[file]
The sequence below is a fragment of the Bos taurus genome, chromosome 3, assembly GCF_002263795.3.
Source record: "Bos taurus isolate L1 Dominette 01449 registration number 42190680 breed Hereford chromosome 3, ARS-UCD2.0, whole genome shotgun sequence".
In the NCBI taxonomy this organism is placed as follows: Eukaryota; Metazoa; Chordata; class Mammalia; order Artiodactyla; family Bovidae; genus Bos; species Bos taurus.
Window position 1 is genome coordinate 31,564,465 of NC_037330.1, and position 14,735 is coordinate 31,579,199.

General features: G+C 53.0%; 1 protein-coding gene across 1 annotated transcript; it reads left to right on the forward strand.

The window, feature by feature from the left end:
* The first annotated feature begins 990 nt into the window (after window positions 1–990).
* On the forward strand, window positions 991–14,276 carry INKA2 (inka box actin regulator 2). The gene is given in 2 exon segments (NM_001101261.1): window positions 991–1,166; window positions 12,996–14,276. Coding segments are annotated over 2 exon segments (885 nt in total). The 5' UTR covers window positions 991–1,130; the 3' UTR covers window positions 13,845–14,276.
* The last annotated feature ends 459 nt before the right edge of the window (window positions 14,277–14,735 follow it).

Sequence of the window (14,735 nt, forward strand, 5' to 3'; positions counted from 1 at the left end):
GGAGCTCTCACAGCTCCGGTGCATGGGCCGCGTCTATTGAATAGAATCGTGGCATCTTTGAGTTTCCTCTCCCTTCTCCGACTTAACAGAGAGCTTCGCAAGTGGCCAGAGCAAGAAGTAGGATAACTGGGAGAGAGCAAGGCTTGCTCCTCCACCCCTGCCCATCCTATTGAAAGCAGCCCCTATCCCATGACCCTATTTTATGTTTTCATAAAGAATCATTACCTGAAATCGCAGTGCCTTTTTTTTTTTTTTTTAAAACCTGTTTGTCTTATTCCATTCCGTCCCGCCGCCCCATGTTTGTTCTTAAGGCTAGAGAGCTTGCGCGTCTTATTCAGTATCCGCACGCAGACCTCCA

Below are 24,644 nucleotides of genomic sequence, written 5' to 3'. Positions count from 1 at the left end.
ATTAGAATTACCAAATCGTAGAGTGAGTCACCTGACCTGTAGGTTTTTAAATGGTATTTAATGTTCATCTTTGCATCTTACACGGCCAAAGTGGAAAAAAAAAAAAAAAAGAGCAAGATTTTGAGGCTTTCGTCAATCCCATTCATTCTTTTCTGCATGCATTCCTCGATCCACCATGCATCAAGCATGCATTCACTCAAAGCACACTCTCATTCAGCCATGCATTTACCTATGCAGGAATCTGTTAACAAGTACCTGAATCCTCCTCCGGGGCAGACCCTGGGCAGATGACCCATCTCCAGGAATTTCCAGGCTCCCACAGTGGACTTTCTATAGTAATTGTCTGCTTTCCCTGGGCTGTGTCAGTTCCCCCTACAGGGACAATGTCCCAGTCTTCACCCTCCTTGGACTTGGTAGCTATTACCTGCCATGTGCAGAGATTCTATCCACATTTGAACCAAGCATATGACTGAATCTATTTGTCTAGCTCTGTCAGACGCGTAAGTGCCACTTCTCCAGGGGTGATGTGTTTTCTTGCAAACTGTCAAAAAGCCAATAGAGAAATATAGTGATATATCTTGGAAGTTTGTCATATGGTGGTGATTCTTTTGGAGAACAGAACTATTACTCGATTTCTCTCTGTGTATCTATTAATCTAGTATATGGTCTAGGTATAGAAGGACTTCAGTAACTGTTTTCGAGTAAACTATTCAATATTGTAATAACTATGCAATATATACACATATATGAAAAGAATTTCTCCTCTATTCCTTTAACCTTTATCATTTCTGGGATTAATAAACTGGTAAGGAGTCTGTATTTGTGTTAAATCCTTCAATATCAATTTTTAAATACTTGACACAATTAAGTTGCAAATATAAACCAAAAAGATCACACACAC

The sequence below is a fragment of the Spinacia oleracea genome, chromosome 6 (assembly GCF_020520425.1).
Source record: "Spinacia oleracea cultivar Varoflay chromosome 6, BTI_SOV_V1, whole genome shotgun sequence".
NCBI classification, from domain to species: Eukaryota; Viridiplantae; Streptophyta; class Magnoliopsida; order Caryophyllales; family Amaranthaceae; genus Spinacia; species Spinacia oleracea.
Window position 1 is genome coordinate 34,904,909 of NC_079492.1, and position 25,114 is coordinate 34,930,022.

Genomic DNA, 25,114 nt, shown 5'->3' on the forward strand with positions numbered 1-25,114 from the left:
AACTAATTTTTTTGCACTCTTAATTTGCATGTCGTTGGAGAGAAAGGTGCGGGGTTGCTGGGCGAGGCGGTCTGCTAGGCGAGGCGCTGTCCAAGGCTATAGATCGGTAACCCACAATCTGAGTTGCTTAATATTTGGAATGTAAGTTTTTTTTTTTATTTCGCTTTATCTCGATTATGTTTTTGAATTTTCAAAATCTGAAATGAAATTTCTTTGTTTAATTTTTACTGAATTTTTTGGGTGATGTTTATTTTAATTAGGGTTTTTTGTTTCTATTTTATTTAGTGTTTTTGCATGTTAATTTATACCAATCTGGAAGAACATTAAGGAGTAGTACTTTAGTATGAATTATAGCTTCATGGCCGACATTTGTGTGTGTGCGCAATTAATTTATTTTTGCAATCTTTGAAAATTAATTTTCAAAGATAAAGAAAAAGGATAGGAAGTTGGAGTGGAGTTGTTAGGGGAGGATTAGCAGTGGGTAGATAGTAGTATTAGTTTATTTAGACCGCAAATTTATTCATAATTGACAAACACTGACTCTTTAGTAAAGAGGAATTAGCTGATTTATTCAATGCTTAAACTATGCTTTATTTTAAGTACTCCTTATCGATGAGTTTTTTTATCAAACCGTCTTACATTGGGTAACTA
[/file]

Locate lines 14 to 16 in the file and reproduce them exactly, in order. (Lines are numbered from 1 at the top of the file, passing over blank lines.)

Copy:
The sequence below is a fragment of the Spinacia oleracea genome, chromosome 6 (assembly GCF_020520425.1).
Source record: "Spinacia oleracea cultivar Varoflay chromosome 6, BTI_SOV_V1, whole genome shotgun sequence".
NCBI classification, from domain to species: Eukaryota; Viridiplantae; Streptophyta; class Magnoliopsida; order Caryophyllales; family Amaranthaceae; genus Spinacia; species Spinacia oleracea.